Blackberry's Back, and Facebook Works Toward Suicide Prevention

BlackBerry Chief Executive Officer Thorsten Heins displays the new Blackberry 10 smartphones at the BlackBerry 10 launch event at Pier 36 in Manhattan on January 30, 2013.

The Italians have an affectionate greeting that loosely translates to "look who's come back from the dead." It comes to mind at first viewing of the new Blackberry 10 smart phone. The Canadian company that makes them is trying to reverse its downward spiral with a completely new operating system on some new iPhone-like devices. Marketplace Tech producer Ben Johnson was at the New York unveiling and got one to test. So, we opened the box, hit the power button and... It was missing a battery.

Fortunately, Ben paid attention during the demonstration. He says one of the most interesting changes is to BBM, Blackberry's messenger service.

"It's now got a very suped up version of this, so you can actually video chat, and, interestingly, you can share screens," he explains. "So you and I can video chat, and I can also press a button that will share my screen with your screen, and it allows me to surf the web -- I can scroll through photos, look at websites, look at Twitter, look at basically anything on my phone -- and it will share that screen with your screen."

Of course, none of these new features will matter if Blackberry can't catch up with the iPhone and the Droid and the expansive number of apps made for them.

"They made a big deal about showing everybody just how just how many apps they have," Ben says. There are currently around 70,000 apps available for Blackberry. While that may sound like a large number, it's dwarfed in comparison to the iPhone and Droid.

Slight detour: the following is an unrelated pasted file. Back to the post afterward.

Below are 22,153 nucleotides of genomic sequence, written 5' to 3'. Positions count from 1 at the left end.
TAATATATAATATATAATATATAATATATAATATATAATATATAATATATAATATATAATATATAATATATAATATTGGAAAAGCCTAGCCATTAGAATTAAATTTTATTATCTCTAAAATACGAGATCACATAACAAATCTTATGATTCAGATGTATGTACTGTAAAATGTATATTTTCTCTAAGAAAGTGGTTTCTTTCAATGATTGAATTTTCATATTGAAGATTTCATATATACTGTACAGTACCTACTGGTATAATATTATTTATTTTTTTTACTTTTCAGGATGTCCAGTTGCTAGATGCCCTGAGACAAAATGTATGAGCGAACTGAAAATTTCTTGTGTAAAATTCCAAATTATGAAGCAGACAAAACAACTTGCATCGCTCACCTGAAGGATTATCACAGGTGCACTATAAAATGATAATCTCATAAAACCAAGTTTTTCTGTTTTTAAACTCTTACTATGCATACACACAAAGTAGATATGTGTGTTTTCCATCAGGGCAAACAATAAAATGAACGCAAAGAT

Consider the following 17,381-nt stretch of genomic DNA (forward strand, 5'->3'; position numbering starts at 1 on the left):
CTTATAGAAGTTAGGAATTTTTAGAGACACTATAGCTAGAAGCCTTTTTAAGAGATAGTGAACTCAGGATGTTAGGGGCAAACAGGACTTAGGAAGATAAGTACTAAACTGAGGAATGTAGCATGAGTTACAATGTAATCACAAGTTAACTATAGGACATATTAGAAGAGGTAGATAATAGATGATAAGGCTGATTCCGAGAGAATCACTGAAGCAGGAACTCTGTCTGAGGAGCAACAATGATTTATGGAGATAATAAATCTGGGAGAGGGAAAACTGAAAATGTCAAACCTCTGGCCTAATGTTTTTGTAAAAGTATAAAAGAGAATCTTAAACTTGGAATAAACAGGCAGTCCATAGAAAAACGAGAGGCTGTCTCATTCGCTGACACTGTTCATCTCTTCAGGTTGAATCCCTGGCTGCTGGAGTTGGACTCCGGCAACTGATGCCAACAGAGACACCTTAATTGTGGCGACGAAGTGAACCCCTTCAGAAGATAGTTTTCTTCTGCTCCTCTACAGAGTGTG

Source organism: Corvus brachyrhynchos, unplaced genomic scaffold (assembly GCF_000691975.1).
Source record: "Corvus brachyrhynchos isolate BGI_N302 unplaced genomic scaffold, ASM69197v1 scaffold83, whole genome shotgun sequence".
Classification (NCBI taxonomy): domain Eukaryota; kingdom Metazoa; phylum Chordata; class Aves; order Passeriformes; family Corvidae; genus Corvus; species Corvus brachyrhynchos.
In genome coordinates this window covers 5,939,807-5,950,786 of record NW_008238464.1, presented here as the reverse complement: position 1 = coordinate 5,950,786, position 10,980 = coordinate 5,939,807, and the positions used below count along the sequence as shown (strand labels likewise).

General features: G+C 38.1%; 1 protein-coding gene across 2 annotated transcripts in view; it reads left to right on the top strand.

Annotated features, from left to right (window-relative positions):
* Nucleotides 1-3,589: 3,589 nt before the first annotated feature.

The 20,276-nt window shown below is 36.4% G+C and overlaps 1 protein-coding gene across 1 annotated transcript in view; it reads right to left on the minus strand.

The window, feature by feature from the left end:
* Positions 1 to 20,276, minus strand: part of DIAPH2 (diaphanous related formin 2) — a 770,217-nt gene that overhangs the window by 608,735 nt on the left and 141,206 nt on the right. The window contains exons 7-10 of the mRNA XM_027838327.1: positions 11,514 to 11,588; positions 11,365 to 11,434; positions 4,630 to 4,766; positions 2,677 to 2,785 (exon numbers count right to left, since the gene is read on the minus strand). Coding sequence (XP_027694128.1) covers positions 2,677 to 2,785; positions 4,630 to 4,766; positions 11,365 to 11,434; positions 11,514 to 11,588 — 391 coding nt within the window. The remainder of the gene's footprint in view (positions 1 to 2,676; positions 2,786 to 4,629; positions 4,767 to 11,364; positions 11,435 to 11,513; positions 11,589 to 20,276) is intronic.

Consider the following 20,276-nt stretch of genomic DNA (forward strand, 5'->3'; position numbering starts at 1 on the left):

Can social media save lives? Facebook is working with an organization called SAVE to develop best practices for suicide prevention. In a statement the social media company said there is "a unique opportunity to provide the right resources to our users in distress, when and where they need them most." Tom LeNoble no longer works for Facebook, but In the mid-2000s he led Facebook's collaboration with the National Suicide Prevention Lifeline.

"Back in the early days, people would either report to us that someone was in danger, or perhaps someone would reach out to us," says Tom LeNoble, a former Facebook employee, who led Facebook's collaboration with the National Suicide Prevention Lifeline in the mid-2000s.

"I actually think social media is the tool of trying to get people -- especially in the demographics, back then, that were on Facebook. The younger you are, those are the tools and how you communicate."

Those communications could help flag the warning signs before it's too late. SAVE would like Facebook to study the postings of people who went on to harm themselves.

About the author

David Brancaccio is the host of Marketplace Morning Report. Follow David on Twitter @DavidBrancaccio

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